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Close to 2000 Underage Girls Impregnated in Kitgum During Lockdown

Kitgum District Chairperson, Jackson Omona, says the overwhelming cases of teenage pregnancies are worrying.
29 Oct 2020 09:25
Data on early pregnancy in Kitgum district from July 2019 to September 2020 Photo By Dan M. Komakech

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Close to 2,000 underage girls in Kitgum district have reportedly been impregnated during the lockdown. Statistics from the District Probation Department indicate that close to 1,028 girls aged between 10 to 19 years sought antenatal services at Kitgum General Hospital and other health facilities in the district between March and September 2020.

However, Michael Ogweng, the Senior Kitgum District Probation Officer, says the figure is far less than the actual number of cases because the district Health Information System survey doesn’t capture data from private health facilities and those presumed to have eluded antenatal care at public health facilities. 

According to the breakdown, 167 girls were reported pregnant within the in March alone, 157 in April, 153 in May, 157 in June, 189 in July and 172 in August while 48 girls sought antenatal care in September. Orom, Layamo and Omiya Anyima sub-counties reported the highest number of teenage pregnancies having registered 149, 115 and 100 respectively over the past seven months.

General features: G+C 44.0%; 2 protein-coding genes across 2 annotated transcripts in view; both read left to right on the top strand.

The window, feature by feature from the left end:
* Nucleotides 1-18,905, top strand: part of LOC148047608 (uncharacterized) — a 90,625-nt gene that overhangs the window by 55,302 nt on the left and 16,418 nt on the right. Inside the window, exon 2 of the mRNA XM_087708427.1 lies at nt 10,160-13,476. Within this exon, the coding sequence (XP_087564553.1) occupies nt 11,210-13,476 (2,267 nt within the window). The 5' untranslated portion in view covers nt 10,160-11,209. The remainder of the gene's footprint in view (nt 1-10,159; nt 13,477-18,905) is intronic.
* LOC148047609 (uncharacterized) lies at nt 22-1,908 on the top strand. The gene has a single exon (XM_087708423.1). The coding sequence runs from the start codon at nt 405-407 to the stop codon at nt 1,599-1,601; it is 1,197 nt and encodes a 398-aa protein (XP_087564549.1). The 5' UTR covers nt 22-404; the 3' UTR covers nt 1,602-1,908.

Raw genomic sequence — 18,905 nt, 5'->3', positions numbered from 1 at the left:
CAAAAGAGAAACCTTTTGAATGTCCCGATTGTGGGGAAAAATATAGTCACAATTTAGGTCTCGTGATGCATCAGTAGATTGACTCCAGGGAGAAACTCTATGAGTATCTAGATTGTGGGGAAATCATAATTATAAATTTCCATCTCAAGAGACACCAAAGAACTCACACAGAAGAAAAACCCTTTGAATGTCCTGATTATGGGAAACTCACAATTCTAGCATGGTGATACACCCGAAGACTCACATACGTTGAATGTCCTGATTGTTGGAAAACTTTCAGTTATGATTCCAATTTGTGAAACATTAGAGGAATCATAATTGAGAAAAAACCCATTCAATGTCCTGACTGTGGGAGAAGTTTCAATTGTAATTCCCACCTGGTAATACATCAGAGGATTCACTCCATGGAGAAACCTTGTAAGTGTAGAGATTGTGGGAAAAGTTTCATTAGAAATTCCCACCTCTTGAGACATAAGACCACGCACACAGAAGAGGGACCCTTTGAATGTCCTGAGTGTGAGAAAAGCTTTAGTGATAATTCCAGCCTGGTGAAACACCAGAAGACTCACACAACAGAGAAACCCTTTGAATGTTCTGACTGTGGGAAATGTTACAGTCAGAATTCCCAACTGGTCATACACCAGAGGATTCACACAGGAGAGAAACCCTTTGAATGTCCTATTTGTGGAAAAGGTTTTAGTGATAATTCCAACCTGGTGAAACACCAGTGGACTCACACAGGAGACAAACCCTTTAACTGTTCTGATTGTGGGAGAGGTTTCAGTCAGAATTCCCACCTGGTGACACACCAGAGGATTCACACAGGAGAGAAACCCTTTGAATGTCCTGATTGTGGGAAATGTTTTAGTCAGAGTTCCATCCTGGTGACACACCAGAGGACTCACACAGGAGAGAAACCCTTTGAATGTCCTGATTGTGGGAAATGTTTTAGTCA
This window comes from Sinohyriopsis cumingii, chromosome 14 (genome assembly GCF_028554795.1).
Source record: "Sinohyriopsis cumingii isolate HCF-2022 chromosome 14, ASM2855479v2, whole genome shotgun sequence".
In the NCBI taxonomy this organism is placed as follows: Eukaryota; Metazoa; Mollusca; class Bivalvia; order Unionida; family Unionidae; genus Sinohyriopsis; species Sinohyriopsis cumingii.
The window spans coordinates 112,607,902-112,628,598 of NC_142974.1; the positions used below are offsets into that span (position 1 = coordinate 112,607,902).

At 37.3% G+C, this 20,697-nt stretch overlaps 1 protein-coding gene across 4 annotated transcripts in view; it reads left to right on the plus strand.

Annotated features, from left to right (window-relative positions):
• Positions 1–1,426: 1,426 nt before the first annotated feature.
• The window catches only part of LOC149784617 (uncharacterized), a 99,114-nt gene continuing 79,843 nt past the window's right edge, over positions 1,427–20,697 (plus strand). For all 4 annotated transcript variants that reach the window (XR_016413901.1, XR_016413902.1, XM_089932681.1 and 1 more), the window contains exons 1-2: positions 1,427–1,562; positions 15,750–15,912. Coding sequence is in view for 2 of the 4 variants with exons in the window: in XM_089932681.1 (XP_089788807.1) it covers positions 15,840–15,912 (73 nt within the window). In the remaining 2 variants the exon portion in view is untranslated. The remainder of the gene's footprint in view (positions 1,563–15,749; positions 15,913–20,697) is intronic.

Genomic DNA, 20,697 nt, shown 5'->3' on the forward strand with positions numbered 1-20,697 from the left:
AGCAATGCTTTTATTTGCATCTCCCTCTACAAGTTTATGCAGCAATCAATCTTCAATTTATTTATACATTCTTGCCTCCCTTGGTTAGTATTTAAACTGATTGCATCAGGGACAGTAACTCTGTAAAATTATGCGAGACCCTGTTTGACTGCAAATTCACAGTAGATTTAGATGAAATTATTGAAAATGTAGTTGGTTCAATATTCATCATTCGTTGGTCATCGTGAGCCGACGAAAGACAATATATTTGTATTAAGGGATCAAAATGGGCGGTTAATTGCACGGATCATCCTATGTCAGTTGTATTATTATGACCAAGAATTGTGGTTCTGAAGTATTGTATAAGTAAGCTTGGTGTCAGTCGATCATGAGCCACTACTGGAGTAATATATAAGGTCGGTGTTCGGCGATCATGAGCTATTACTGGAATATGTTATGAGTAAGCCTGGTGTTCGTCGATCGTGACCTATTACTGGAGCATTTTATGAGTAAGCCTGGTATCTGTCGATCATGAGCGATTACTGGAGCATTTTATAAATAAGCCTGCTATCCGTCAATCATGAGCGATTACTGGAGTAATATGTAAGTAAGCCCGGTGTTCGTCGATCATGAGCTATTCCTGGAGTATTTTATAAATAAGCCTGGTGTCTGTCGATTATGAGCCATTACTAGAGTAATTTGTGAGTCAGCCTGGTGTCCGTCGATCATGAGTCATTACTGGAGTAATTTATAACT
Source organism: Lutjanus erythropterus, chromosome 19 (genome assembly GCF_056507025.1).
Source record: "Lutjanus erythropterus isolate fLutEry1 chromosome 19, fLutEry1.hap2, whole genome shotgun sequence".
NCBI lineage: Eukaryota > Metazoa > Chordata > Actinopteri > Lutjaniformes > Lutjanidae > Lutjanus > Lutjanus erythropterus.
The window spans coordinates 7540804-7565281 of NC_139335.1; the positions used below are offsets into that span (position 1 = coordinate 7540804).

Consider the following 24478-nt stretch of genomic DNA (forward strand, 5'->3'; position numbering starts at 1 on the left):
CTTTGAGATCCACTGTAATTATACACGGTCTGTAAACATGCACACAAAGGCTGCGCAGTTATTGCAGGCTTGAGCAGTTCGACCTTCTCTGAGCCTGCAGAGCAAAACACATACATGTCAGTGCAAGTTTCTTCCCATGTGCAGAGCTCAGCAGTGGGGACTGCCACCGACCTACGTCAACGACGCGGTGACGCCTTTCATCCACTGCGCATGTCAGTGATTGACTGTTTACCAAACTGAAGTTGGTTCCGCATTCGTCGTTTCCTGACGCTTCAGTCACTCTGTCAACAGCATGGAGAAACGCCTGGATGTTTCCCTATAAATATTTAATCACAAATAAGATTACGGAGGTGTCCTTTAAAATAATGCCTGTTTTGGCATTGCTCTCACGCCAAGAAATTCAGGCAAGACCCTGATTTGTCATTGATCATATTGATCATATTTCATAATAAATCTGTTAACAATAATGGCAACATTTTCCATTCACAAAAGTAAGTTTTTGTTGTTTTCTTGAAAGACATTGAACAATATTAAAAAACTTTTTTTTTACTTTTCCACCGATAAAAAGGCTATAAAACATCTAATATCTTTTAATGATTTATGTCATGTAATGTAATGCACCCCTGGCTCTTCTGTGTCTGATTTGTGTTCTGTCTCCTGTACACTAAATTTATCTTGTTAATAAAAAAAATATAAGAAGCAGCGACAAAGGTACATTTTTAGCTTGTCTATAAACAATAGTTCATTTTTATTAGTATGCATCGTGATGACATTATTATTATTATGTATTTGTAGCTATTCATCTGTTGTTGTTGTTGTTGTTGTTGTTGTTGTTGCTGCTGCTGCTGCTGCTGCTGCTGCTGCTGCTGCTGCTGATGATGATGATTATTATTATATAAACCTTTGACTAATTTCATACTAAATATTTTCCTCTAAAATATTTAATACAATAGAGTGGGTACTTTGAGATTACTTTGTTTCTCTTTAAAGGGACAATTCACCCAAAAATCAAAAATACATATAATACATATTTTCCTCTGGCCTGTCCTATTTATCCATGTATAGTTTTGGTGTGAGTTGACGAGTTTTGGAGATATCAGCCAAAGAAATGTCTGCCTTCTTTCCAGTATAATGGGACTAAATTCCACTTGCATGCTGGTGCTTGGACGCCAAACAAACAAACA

Other sub counties include Labongo Akwang that registered 94 cases, Namukora 84 cases, Mucwini 83, Central Division 80, Kitgum Matidi 62, Labongo Amida and Pandwong Division both with 60 cases each, Labongo Layamo with 49 and Pager division with 44 cases. 

Ogweng attributes the overwhelming number of teenage pregnancies to peer influence; poor parenting coupled with high levels of ignorance, poverty and desire for bride price by some parents particularly in the rural areas.

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Kitgum District Chairperson, Jackson Omona, says the overwhelming cases of teenage pregnancies are worrying. He calls for urgent intervention from different stakeholders, saying left unabated the vice could compromise the pursuit of education among school-going girls in the district.

He faults parents and community members for abandoning their roles and responsibilities of guiding the young girls.  

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Omona says the district has instituted a 30 member village committee and recruited para-social workers and community development officers to inform the populace on the dangers of early sexual practices, cross-generational relationships and unwanted pregnancies.  

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